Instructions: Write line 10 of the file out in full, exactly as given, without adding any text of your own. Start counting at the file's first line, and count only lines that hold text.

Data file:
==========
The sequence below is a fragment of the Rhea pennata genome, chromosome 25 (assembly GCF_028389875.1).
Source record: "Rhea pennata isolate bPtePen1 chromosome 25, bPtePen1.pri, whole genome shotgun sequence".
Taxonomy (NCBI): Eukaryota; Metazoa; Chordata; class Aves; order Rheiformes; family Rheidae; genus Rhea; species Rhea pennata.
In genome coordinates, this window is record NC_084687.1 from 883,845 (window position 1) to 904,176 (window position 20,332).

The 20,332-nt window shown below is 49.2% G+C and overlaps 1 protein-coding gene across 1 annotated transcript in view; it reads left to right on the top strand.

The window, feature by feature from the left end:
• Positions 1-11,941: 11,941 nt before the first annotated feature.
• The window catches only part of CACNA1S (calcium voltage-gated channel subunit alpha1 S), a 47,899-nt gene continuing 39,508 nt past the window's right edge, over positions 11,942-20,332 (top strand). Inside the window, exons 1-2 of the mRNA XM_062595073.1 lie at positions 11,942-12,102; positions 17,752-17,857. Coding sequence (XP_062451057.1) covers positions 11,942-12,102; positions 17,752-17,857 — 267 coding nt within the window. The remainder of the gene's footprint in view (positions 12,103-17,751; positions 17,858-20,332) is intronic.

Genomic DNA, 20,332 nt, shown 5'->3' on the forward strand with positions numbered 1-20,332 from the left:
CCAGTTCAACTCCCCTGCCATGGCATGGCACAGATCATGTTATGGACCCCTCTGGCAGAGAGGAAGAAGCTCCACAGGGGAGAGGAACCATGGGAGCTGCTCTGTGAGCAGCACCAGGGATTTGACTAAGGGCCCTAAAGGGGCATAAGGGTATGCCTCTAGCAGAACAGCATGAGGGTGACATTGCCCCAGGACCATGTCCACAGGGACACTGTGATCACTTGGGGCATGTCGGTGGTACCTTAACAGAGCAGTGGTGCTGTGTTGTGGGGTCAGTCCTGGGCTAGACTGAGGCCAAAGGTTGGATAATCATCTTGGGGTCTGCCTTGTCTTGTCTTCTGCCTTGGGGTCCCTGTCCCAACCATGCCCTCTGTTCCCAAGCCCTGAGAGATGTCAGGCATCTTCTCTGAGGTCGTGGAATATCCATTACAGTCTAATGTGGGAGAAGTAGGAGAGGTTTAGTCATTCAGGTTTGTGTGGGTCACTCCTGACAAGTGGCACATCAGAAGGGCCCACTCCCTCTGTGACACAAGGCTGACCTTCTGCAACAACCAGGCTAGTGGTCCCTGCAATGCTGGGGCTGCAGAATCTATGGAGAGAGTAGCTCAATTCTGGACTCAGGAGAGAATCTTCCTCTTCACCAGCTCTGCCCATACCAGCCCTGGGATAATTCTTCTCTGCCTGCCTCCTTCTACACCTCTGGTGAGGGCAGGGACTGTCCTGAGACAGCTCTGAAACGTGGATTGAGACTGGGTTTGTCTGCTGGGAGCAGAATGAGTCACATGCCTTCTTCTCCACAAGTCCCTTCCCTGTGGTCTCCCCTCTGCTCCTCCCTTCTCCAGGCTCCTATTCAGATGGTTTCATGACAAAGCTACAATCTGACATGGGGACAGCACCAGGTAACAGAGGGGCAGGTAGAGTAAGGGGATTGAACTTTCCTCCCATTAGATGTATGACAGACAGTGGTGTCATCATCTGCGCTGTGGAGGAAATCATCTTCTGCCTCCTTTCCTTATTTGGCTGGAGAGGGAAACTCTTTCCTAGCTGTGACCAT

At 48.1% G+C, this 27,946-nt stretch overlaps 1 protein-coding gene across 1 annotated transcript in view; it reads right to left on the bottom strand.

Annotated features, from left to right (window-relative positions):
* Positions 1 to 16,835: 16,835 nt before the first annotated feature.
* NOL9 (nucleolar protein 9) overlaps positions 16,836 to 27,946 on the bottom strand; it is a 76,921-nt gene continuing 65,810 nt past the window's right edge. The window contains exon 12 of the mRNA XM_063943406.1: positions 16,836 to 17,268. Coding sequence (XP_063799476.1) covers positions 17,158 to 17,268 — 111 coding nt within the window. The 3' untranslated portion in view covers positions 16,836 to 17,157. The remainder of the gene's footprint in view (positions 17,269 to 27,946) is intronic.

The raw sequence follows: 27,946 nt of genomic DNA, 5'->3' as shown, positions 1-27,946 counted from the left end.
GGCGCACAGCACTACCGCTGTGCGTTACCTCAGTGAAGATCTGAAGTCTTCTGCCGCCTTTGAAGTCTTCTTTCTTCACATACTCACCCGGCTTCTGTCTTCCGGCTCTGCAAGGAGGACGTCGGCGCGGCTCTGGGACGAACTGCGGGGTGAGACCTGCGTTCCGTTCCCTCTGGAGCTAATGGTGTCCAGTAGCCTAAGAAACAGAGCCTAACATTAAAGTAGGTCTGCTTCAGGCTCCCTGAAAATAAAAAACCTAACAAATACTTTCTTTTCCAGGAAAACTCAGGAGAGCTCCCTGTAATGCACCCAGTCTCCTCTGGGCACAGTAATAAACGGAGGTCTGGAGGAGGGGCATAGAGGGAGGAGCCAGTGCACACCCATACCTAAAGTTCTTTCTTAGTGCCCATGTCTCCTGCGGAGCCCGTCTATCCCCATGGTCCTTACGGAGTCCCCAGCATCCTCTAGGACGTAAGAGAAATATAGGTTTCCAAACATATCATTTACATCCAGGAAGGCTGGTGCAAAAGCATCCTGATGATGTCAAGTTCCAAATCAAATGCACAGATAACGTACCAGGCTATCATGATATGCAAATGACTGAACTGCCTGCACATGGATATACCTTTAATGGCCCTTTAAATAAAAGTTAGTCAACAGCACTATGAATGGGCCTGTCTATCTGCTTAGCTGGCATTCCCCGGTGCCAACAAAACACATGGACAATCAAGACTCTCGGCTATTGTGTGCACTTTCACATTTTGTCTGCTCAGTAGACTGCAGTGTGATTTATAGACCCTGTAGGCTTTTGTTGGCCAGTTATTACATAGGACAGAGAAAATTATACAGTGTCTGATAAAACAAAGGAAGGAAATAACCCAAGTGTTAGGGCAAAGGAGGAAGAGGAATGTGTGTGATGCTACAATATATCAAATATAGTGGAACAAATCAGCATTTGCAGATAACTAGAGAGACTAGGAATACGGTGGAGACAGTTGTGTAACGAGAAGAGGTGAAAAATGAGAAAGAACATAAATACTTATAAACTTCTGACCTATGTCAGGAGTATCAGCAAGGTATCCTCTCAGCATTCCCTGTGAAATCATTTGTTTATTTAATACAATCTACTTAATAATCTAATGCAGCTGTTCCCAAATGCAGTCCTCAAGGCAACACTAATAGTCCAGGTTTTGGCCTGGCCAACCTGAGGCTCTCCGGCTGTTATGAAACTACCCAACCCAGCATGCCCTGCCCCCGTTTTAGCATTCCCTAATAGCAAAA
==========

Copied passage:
CCAGTTCAACTCCCCTGCCATGGCATGGCACAGATCATGTTATGGACCCCTCTGGCAGAGAGGAAGAAGCTCCACAGGGGAGAGGAACCATGGGAGCTGCTCTGTGAGCAGCACCAGGGATTTGACTAAGGGCCCTAAAGGGGCATAAGGGTATGCCTCTAGCAGAACAGCATGAGGGTGACATTGCCCCAGGACCATGTCCACAGGGACACTGTGATCACTTGGGGCATGTCGGTGGTACCTTAACAGAGCAGTGGTGCTGTGTTGTGGGGTCAGTCCTGGGCTAGACTGAGGCCAAAGGTTGGATAATCATCTTGGGGTCTGCCTTGTCTTGTCTTCTGCCTTGGGGTCCCTGTCCCAACCATGCCCTCTGTTCCCAAGCCCTGAGAGATGTCAGGCATCTTCTCTGAGGTCGTGGAATATCCATTACAGTCTAATGTGGGAGAAGTAGGAGAGGTTTAGTCATTCAGGTTTGTGTGGGTCACTCCTGACAAGTGGCACATCAGAAGGGCCCACTCCCTCTGTGACACAAGGCTGACCTTCTGCAACAACCAGGCTAGTGGTCCCTGCAATGCTGGGGCTGCAGAATCTATGGAGAGAGTAGCTCAATTCTGGACTCAGGAGAGAATCTTCCTCTTCACCAGCTCTGCCCATACCAGCCCTGGGATAATTCTTCTCTGCCTGCCTCCTTCTACACCTCTGGTGAGGGCAGGGACTGTCCTGAGACAGCTCTGAAACGTGGATTGAGACTGGGTTTGTCTGCTGGGAGCAGAATGAGTCACATGCCTTCTTCTCCACAAGTCCCTTCCCTGTGGTCTCCCCTCTGCTCCTCCCTTCTCCAGGCTCCTATTCAGATGGTTTCATGACAAAGCTACAATCTGACATGGGGACAGCACCAGGTAACAGAGGGGCAGGTAGAGTAAGGGGATTGAACTTTCCTCCCATTAGATGTATGACAGACAGTGGTGTCATCATCTGCGCTGTGGAGGAAATCATCTTCTGCCTCCTTTCCTTATTTGGCTGGAGAGGGAAACTCTTTCCTAGCTGTGACCAT